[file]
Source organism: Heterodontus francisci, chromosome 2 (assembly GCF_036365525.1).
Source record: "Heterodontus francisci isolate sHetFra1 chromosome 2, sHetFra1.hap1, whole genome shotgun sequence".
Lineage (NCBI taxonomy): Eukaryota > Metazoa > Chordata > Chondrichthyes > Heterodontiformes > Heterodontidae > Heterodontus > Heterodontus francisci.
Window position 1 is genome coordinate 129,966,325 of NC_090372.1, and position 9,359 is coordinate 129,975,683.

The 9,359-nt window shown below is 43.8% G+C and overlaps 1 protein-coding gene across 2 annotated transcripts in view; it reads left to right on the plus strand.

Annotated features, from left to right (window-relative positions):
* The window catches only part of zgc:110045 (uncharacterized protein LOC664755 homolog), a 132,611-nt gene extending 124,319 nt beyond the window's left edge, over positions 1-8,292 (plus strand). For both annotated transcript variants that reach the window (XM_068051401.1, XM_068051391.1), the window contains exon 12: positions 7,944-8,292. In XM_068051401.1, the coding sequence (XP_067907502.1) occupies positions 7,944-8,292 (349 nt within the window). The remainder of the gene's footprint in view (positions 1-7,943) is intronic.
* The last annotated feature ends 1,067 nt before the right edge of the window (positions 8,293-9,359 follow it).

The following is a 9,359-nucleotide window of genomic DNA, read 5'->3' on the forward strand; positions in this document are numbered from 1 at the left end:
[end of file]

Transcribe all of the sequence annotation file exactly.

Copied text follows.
Source organism: Heterodontus francisci, chromosome 2 (assembly GCF_036365525.1).
Source record: "Heterodontus francisci isolate sHetFra1 chromosome 2, sHetFra1.hap1, whole genome shotgun sequence".
Lineage (NCBI taxonomy): Eukaryota > Metazoa > Chordata > Chondrichthyes > Heterodontiformes > Heterodontidae > Heterodontus > Heterodontus francisci.
Window position 1 is genome coordinate 129,966,325 of NC_090372.1, and position 9,359 is coordinate 129,975,683.

The 9,359-nt window shown below is 43.8% G+C and overlaps 1 protein-coding gene across 2 annotated transcripts in view; it reads left to right on the plus strand.

Annotated features, from left to right (window-relative positions):
* The window catches only part of zgc:110045 (uncharacterized protein LOC664755 homolog), a 132,611-nt gene extending 124,319 nt beyond the window's left edge, over positions 1-8,292 (plus strand). For both annotated transcript variants that reach the window (XM_068051401.1, XM_068051391.1), the window contains exon 12: positions 7,944-8,292. In XM_068051401.1, the coding sequence (XP_067907502.1) occupies positions 7,944-8,292 (349 nt within the window). The remainder of the gene's footprint in view (positions 1-7,943) is intronic.
* The last annotated feature ends 1,067 nt before the right edge of the window (positions 8,293-9,359 follow it).

The following is a 9,359-nucleotide window of genomic DNA, read 5'->3' on the forward strand; positions in this document are numbered from 1 at the left end: